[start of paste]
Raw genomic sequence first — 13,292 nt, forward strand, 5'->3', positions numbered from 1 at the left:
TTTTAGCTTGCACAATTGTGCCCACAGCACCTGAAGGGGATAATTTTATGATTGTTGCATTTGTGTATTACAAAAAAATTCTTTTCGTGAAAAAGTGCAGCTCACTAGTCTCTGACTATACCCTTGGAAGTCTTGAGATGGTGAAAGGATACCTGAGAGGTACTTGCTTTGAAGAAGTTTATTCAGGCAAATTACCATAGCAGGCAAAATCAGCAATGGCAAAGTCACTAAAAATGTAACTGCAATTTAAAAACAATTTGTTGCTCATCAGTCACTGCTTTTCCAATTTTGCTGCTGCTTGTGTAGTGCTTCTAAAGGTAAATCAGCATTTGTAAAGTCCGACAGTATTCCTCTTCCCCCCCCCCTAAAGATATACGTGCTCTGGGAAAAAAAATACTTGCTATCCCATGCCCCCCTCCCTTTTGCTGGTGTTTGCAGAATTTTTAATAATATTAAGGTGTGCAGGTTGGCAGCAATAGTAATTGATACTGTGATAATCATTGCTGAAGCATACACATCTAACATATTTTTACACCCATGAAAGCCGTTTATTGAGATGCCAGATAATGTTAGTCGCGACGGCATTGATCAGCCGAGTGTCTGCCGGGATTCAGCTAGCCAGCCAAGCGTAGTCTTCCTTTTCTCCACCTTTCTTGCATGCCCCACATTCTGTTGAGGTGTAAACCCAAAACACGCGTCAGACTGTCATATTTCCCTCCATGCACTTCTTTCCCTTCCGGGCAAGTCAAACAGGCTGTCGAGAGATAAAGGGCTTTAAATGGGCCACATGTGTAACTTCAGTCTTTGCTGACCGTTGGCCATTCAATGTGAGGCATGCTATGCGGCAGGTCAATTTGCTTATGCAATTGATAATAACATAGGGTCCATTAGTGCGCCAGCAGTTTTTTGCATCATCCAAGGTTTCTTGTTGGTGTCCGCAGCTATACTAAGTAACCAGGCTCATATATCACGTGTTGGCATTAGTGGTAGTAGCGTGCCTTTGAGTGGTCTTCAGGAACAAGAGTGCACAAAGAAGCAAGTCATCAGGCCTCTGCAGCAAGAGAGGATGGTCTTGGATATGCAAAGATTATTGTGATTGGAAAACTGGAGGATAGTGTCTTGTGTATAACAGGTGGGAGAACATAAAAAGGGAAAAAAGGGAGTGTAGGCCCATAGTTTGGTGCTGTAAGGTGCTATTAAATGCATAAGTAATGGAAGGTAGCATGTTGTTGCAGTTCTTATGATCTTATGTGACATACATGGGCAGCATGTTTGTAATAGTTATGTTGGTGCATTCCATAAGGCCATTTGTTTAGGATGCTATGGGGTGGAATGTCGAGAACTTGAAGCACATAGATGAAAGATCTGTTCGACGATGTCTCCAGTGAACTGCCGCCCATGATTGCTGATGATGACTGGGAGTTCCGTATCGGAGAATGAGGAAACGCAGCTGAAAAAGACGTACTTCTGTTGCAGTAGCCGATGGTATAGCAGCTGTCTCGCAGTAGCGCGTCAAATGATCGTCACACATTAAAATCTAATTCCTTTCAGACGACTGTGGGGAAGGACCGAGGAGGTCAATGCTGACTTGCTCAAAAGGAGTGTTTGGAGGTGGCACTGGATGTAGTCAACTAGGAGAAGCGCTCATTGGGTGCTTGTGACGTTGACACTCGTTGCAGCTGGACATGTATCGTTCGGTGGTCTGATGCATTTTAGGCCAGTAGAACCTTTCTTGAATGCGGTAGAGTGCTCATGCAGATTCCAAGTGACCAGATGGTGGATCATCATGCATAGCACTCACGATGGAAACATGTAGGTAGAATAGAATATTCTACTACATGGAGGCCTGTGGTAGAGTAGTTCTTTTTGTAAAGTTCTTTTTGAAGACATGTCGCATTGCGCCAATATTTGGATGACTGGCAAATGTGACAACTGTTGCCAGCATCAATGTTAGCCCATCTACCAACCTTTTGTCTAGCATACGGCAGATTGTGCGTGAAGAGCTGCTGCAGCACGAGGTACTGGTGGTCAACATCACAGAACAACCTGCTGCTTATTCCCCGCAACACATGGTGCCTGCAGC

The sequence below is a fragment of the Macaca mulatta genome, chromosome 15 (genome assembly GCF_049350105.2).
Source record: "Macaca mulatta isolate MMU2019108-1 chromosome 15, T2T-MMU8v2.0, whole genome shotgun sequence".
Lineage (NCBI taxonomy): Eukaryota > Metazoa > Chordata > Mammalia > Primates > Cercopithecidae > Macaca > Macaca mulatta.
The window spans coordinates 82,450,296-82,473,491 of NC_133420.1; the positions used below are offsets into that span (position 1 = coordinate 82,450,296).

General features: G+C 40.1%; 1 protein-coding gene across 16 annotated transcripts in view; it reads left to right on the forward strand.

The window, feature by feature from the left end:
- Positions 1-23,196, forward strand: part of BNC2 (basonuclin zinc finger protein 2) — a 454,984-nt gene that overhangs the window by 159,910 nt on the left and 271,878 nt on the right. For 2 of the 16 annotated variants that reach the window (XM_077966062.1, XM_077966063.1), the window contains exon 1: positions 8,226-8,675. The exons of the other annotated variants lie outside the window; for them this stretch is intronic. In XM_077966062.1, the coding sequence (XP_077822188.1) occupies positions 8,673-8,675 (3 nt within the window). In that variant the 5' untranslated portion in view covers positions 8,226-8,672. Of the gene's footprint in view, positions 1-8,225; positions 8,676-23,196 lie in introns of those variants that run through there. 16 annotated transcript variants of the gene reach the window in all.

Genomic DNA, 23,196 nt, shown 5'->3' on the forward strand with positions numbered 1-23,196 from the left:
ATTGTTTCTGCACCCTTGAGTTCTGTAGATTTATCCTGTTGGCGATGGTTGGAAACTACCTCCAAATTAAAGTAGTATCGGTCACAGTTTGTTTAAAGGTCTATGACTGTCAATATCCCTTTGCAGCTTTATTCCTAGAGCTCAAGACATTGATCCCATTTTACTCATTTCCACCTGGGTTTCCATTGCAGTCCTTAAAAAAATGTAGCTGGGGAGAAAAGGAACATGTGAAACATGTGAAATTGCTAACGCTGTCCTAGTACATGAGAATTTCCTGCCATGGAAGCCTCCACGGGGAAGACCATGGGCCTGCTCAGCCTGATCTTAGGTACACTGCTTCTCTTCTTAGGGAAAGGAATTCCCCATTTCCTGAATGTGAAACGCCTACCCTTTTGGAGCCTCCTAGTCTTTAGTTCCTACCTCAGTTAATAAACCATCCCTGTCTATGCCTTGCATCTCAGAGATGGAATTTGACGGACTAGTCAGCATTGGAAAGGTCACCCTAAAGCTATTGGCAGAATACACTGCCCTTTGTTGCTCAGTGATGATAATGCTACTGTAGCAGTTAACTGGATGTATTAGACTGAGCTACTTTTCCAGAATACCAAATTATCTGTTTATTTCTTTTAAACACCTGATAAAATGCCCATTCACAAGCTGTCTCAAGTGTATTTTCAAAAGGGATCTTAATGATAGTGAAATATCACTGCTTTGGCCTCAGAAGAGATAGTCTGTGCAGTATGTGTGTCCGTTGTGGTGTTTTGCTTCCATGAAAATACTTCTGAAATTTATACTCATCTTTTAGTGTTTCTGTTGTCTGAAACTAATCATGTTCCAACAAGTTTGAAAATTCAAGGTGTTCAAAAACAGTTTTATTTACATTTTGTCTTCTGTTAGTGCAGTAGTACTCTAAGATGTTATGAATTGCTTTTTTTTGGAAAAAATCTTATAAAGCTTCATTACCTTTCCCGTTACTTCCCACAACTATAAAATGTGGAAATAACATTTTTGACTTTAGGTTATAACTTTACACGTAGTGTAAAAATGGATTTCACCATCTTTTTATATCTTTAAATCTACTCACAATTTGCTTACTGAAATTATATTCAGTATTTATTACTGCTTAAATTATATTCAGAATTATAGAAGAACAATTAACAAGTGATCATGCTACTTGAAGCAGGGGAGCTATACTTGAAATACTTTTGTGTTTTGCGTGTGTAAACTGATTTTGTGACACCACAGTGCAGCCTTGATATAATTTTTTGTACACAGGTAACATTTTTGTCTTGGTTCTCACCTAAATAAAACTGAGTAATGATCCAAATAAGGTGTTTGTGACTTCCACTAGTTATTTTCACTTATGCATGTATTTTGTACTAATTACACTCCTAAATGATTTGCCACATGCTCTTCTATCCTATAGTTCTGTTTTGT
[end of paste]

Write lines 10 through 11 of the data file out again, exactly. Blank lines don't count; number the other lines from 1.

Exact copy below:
Genomic DNA, 23,196 nt, shown 5'->3' on the forward strand with positions numbered 1-23,196 from the left:
ATTGTTTCTGCACCCTTGAGTTCTGTAGATTTATCCTGTTGGCGATGGTTGGAAACTACCTCCAAATTAAAGTAGTATCGGTCACAGTTTGTTTAAAGGTCTATGACTGTCAATATCCCTTTGCAGCTTTATTCCTAGAGCTCAAGACATTGATCCCATTTTACTCATTTCCACCTGGGTTTCCATTGCAGTCCTTAAAAAAATGTAGCTGGGGAGAAAAGGAACATGTGAAACATGTGAAATTGCTAACGCTGTCCTAGTACATGAGAATTTCCTGCCATGGAAGCCTCCACGGGGAAGACCATGGGCCTGCTCAGCCTGATCTTAGGTACACTGCTTCTCTTCTTAGGGAAAGGAATTCCCCATTTCCTGAATGTGAAACGCCTACCCTTTTGGAGCCTCCTAGTCTTTAGTTCCTACCTCAGTTAATAAACCATCCCTGTCTATGCCTTGCATCTCAGAGATGGAATTTGACGGACTAGTCAGCATTGGAAAGGTCACCCTAAAGCTATTGGCAGAATACACTGCCCTTTGTTGCTCAGTGATGATAATGCTACTGTAGCAGTTAACTGGATGTATTAGACTGAGCTACTTTTCCAGAATACCAAATTATCTGTTTATTTCTTTTAAACACCTGATAAAATGCCCATTCACAAGCTGTCTCAAGTGTATTTTCAAAAGGGATCTTAATGATAGTGAAATATCACTGCTTTGGCCTCAGAAGAGATAGTCTGTGCAGTATGTGTGTCCGTTGTGGTGTTTTGCTTCCATGAAAATACTTCTGAAATTTATACTCATCTTTTAGTGTTTCTGTTGTCTGAAACTAATCATGTTCCAACAAGTTTGAAAATTCAAGGTGTTCAAAAACAGTTTTATTTACATTTTGTCTTCTGTTAGTGCAGTAGTACTCTAAGATGTTATGAATTGCTTTTTTTTGGAAAAAATCTTATAAAGCTTCATTACCTTTCCCGTTACTTCCCACAACTATAAAATGTGGAAATAACATTTTTGACTTTAGGTTATAACTTTACACGTAGTGTAAAAATGGATTTCACCATCTTTTTATATCTTTAAATCTACTCACAATTTGCTTACTGAAATTATATTCAGTATTTATTACTGCTTAAATTATATTCAGAATTATAGAAGAACAATTAACAAGTGATCATGCTACTTGAAGCAGGGGAGCTATACTTGAAATACTTTTGTGTTTTGCGTGTGTAAACTGATTTTGTGACACCACAGTGCAGCCTTGATATAATTTTTTGTACACAGGTAACATTTTTGTCTTGGTTCTCACCTAAATAAAACTGAGTAATGATCCAAATAAGGTGTTTGTGACTTCCACTAGTTATTTTCACTTATGCATGTATTTTGTACTAATTACACTCCTAAATGATTTGCCACATGCTCTTCTATCCTATAGTTCTGTTTTGT